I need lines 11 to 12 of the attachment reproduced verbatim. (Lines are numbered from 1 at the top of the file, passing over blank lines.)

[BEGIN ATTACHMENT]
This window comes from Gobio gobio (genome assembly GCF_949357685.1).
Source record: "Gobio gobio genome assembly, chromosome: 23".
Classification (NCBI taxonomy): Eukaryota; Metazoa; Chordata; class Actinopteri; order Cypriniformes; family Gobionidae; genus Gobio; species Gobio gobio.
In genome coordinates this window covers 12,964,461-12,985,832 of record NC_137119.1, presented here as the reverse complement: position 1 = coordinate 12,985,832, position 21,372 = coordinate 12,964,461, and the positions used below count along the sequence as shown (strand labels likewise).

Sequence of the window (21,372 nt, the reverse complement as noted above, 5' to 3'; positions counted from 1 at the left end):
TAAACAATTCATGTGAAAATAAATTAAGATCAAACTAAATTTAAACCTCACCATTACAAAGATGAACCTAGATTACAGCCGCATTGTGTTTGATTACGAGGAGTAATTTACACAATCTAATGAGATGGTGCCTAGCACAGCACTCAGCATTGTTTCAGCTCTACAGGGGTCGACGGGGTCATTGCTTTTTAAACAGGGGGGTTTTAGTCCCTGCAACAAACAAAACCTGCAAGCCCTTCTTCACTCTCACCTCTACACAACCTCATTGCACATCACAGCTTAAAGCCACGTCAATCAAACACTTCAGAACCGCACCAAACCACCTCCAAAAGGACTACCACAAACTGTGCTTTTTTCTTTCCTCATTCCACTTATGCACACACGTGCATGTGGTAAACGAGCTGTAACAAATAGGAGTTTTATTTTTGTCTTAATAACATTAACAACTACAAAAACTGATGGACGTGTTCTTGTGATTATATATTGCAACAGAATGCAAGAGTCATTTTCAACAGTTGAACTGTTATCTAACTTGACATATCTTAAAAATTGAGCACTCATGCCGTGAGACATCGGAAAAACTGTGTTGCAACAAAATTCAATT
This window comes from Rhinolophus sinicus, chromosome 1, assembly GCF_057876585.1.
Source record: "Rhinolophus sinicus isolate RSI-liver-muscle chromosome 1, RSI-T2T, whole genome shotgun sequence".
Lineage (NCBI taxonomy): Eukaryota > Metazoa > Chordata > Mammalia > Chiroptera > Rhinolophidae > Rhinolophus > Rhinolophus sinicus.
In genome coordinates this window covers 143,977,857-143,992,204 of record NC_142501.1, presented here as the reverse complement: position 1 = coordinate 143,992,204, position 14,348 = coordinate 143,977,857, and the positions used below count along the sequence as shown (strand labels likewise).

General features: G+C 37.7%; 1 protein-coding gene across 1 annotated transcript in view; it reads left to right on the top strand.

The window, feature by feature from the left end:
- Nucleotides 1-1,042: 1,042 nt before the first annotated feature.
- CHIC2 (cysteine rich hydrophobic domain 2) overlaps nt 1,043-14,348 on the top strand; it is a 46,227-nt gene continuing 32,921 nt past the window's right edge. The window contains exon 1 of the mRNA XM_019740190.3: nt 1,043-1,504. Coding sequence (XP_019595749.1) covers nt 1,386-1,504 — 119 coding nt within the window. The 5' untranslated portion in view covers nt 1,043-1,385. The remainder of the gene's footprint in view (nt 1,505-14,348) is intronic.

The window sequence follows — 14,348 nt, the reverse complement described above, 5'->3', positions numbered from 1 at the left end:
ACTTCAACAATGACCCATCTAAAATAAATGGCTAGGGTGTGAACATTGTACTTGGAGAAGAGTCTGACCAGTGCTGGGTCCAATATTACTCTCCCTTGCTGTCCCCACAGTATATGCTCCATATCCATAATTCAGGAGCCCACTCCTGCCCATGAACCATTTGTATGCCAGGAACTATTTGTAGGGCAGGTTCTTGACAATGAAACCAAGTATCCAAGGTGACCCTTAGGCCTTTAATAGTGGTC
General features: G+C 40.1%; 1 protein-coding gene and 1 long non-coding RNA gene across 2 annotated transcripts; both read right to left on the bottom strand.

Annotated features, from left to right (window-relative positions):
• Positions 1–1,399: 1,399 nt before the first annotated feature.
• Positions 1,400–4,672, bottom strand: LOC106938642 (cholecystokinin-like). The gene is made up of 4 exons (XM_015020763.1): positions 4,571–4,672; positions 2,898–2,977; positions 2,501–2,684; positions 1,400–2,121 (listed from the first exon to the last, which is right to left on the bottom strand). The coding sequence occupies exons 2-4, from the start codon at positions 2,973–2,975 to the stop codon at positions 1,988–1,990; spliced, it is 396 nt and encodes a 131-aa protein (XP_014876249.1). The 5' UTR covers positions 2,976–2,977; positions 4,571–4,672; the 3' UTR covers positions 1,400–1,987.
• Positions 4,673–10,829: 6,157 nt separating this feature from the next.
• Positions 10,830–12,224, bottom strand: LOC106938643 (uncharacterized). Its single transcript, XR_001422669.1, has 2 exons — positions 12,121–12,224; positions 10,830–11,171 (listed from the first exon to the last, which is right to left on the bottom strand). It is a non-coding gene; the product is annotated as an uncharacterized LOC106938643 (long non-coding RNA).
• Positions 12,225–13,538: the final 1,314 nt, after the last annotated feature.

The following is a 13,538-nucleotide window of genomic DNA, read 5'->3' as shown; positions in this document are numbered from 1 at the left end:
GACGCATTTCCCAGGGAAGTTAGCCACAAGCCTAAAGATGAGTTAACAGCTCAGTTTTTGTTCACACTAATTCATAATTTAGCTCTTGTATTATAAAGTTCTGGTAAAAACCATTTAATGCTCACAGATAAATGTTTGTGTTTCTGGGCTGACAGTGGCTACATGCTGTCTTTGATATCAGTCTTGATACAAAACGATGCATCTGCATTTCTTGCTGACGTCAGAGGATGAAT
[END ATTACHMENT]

General features: G+C 37.7%; 1 protein-coding gene across 1 annotated transcript in view; it reads left to right on the top strand.

The window, feature by feature from the left end: